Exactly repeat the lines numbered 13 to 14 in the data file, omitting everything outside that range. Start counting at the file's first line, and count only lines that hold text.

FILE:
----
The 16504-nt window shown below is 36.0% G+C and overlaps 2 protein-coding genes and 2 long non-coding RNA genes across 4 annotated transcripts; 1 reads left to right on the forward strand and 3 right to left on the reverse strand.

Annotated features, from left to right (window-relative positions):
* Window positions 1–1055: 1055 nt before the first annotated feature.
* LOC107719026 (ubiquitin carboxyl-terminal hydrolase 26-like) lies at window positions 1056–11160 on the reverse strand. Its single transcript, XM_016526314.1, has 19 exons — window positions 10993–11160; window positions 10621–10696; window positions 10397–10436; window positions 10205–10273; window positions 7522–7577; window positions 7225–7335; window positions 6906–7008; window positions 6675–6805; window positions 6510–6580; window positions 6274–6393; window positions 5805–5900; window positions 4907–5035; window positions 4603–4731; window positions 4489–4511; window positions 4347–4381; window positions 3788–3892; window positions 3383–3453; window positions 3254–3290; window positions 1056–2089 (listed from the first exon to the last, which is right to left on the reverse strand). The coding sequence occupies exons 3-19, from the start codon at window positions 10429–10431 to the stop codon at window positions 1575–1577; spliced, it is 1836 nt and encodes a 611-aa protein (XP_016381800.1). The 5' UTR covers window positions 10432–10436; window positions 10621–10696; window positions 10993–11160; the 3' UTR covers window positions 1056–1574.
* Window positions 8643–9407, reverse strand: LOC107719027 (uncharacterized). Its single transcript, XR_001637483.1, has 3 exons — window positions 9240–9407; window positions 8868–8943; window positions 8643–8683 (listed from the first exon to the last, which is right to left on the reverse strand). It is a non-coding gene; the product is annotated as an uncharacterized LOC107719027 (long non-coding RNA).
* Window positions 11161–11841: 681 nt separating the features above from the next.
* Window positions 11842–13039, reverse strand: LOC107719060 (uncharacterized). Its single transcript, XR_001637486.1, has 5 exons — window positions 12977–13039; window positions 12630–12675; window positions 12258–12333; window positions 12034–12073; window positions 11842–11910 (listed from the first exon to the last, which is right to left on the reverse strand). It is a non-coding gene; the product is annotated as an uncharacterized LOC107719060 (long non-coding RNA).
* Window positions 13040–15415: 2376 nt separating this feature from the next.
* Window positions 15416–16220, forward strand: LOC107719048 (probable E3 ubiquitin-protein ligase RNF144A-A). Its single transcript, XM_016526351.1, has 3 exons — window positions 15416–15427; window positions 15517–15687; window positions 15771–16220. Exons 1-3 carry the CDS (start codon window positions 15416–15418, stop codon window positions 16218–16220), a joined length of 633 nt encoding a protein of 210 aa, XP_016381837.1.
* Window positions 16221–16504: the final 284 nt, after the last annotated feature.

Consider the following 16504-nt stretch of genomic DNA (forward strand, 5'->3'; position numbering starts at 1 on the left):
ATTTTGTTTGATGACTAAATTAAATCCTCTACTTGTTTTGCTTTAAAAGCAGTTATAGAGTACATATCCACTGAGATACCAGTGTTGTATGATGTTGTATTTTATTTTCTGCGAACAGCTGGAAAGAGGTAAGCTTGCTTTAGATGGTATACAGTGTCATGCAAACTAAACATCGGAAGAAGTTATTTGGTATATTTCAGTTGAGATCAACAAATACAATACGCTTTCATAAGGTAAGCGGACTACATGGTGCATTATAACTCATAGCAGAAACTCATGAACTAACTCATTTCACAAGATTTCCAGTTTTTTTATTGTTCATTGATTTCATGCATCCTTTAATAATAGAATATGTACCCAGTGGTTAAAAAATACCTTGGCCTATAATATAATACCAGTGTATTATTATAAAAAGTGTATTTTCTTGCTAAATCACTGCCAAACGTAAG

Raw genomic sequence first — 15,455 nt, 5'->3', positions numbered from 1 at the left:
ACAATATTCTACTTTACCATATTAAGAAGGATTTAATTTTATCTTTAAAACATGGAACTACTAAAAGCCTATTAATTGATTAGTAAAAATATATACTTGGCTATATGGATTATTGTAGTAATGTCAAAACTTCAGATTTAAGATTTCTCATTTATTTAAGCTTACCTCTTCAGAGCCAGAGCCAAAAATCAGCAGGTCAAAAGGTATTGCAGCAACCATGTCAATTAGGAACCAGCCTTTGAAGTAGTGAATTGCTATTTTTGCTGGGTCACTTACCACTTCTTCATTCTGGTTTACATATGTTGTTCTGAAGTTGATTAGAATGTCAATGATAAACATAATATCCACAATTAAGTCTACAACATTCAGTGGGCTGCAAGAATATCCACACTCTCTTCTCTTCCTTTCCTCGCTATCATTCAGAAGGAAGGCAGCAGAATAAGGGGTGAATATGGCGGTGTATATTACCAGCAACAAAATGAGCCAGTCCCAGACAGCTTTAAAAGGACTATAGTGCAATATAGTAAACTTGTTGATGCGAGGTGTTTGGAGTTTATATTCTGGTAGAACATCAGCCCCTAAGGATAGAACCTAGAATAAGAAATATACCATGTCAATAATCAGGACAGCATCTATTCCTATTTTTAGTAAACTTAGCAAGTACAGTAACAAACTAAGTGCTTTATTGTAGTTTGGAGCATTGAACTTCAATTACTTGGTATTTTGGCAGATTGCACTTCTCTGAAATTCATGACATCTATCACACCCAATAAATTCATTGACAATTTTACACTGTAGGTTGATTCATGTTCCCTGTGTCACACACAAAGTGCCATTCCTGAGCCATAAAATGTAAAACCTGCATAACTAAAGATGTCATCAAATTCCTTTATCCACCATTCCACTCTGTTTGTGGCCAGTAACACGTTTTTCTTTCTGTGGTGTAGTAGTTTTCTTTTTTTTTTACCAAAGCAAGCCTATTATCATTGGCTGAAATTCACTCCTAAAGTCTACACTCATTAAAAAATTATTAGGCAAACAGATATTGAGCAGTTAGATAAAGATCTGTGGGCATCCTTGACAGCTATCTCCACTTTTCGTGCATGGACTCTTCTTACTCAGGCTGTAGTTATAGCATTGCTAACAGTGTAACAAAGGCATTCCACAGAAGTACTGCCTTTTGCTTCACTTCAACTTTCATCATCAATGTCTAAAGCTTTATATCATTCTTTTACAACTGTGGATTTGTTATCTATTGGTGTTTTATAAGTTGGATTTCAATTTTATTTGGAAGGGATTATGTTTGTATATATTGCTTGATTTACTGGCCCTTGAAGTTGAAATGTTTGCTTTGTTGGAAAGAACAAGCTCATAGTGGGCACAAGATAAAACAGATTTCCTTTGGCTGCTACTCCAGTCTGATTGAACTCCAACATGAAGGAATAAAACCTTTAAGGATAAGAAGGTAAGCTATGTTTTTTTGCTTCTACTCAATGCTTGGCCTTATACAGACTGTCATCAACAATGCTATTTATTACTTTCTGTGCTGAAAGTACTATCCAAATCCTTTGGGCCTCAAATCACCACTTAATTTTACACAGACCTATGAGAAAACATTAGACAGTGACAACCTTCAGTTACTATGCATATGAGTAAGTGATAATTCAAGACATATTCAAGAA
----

Raw genomic sequence first — 15,455 nt, 5'->3', positions numbered from 1 at the left:
ACAATATTCTACTTTACCATATTAAGAAGGATTTAATTTTATCTTTAAAACATGGAACTACTAAAAGCCTATTAATTGATTAGTAAAAATATATACTTGGCTATATGGATTATTGTAGTAATGTCAAAACTTCAGATTTAAGATTTCTCATTTATTTAAGCTTACCTCTTCAGAGCCAGAGCCAAAAATCAGCAGGTCAAAAGGTATTGCAGCAACCATGTCAATTAGGAACCAGCCTTTGAAGTAGTGAATTGCTATTTTTGCTGGGTCACTTACCACTTCTTCATTCTGGTTTACATATGTTGTTCTGAAGTTGATTAGAATGTCAATGATAAACATAATATCCACAATTAAGTCTACAACATTCAGTGGGCTGCAAGAATATCCACACTCTCTTCTCTTCCTTTCCTCGCTATCATTCAGAAGGAAGGCAGCAGAATAAGGGGTGAATATGGCGGTGTATATTACCAGCAACAAAATGAGCCAGTCCCAGACAGCTTTAAAAGGACTATAGTGCAATATAGTAAACTTGTTGATGCGAGGTGTTTGGAGTTTATATTCTGGTAGAACATCAGCCCCTAAGGATAGAACCTAGAATAAGAAATATACCATGTCAATAATCAGGACAGCATCTATTCCTATTTTTAGTAAACTTAGCAAGTACAGTAACAAACTAAGTGCTTTATTGTAGTTTGGAGCATTGAACTTCAATTACTTGGTATTTTGGCAGATTGCACTTCTCTGAAATTCATGACATCTATCACACCCAATAAATTCATTGACAATTTTACACTGTAGGTTGATTCATGTTCCCTGTGTCACACACAAAGTGCCATTCCTGAGCCATAAAATGTAAAACCTGCATAACTAAAGATGTCATCAAATTCCTTTATCCACCATTCCACTCTGTTTGTGGCCAGTAACACGTTTTTCTTTCTGTGGTGTAGTAGTTTTCTTTTTTTTTTACCAAAGCAAGCCTATTATCATTGGCTGAAATTCACTCCTAAAGTCTACACTCATTAAAAAATTATTAGGCAAACAGATATTGAGCAGTTAGATAAAGATCTGTGGGCATCCTTGACAGCTATCTCCACTTTTCGTGCATGGACTCTTCTTACTCAGGCTGTAGTTATAGCATTGCTAACAGTGTAACAAAGGCATTCCACAGAAGTACTGCCTTTTGCTTCACTTCAACTTTCATCATCAATGTCTAAAGCTTTATATCATTCTTTTACAACTGTGGATTTGTTATCTATTGGTGTTTTATAAGTTGGATTTCAATTTTATTTGGAAGGGATTATGTTTGTATATATTGCTTGATTTACTGGCCCTTGAAGTTGAAATGTTTGCTTTGTTGGAAAGAACAAGCTCATAGTGGGCACAAGATAAAACAGATTTCCTTTGGCTGCTACTCCAGTCTGATTGAACTCCAACATGAAGGAATAAAACCTTTAAGGATAAGAAGGTAAGCTATGTTTTTTTGCTTCTACTCAATGCTTGGCCTTATACAGACTGTCATCAACAATGCTATTTATTACTTTCTGTGCTGAAAGTACTATCCAAATCCTTTGGGCCTCAAATCACCACTTAATTTTACACAGACCTATGAGAAAACATTAGACAGTGACAACCTTCAGTTACTATGCATATGAGTAAGTGATAATTCAAGACATATTCAAGAA